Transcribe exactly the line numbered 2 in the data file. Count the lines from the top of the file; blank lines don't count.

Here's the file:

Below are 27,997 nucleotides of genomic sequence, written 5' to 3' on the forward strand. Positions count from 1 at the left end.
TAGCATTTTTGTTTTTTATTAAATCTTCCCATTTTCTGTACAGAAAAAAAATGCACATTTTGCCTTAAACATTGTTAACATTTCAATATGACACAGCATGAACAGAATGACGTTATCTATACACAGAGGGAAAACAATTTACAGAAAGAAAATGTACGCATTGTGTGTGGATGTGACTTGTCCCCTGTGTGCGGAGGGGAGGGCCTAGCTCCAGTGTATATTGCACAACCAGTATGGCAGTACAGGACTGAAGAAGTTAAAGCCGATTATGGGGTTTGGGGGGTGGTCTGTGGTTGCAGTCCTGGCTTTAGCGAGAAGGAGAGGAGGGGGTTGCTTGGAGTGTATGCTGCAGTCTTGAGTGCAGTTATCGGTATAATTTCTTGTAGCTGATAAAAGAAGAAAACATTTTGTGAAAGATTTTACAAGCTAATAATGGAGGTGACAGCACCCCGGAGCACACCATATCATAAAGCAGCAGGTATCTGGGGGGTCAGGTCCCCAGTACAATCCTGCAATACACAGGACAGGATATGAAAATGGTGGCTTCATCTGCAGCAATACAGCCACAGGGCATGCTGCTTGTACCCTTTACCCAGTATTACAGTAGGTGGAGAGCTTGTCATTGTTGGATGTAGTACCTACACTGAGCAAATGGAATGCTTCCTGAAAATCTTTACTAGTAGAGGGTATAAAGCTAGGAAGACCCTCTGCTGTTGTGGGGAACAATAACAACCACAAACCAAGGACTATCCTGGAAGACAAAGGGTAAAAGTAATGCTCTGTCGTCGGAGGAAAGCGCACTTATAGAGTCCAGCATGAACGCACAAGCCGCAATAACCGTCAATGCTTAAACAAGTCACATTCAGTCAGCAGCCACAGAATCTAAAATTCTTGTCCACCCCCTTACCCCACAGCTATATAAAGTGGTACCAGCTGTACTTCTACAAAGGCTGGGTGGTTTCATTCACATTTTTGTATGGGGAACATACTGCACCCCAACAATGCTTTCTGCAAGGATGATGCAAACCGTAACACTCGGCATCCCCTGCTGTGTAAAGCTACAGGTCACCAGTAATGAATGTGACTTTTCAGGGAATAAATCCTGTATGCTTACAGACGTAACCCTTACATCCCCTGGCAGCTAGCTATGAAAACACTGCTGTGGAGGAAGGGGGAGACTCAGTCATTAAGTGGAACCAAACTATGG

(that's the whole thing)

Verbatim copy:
TAGCATTTTTGTTTTTTATTAAATCTTCCCATTTTCTGTACAGAAAAAAAATGCACATTTTGCCTTAAACATTGTTAACATTTCAATATGACACAGCATGAACAGAATGACGTTATCTATACACAGAGGGAAAACAATTTACAGAAAGAAAATGTACGCATTGTGTGTGGATGTGACTTGTCCCCTGTGTGCGGAGGGGAGGGCCTAGCTCCAGTGTATATTGCACAACCAGTATGGCAGTACAGGACTGAAGAAGTTAAAGCCGATTATGGGGTTTGGGGGGTGGTCTGTGGTTGCAGTCCTGGCTTTAGCGAGAAGGAGAGGAGGGGGTTGCTTGGAGTGTATGCTGCAGTCTTGAGTGCAGTTATCGGTATAATTTCTTGTAGCTGATAAAAGAAGAAAACATTTTGTGAAAGATTTTACAAGCTAATAATGGAGGTGACAGCACCCCGGAGCACACCATATCATAAAGCAGCAGGTATCTGGGGGGTCAGGTCCCCAGTACAATCCTGCAATACACAGGACAGGATATGAAAATGGTGGCTTCATCTGCAGCAATACAGCCACAGGGCATGCTGCTTGTACCCTTTACCCAGTATTACAGTAGGTGGAGAGCTTGTCATTGTTGGATGTAGTACCTACACTGAGCAAATGGAATGCTTCCTGAAAATCTTTACTAGTAGAGGGTATAAAGCTAGGAAGACCCTCTGCTGTTGTGGGGAACAATAACAACCACAAACCAAGGACTATCCTGGAAGACAAAGGGTAAAAGTAATGCTCTGTCGTCGGAGGAAAGCGCACTTATAGAGTCCAGCATGAACGCACAAGCCGCAATAACCGTCAATGCTTAAACAAGTCACATTCAGTCAGCAGCCACAGAATCTAAAATTCTTGTCCACCCCCTTACCCCACAGCTATATAAAGTGGTACCAGCTGTACTTCTACAAAGGCTGGGTGGTTTCATTCACATTTTTGTATGGGGAACATACTGCACCCCAACAATGCTTTCTGCAAGGATGATGCAAACCGTAACACTCGGCATCCCCTGCTGTGTAAAGCTACAGGTCACCAGTAATGAATGTGACTTTTCAGGGAATAAATCCTGTATGCTTACAGACGTAACCCTTACATCCCCTGGCAGCTAGCTATGAAAACACTGCTGTGGAGGAAGGGGGAGACTCAGTCATTAAGTGGAACCAAACTATGG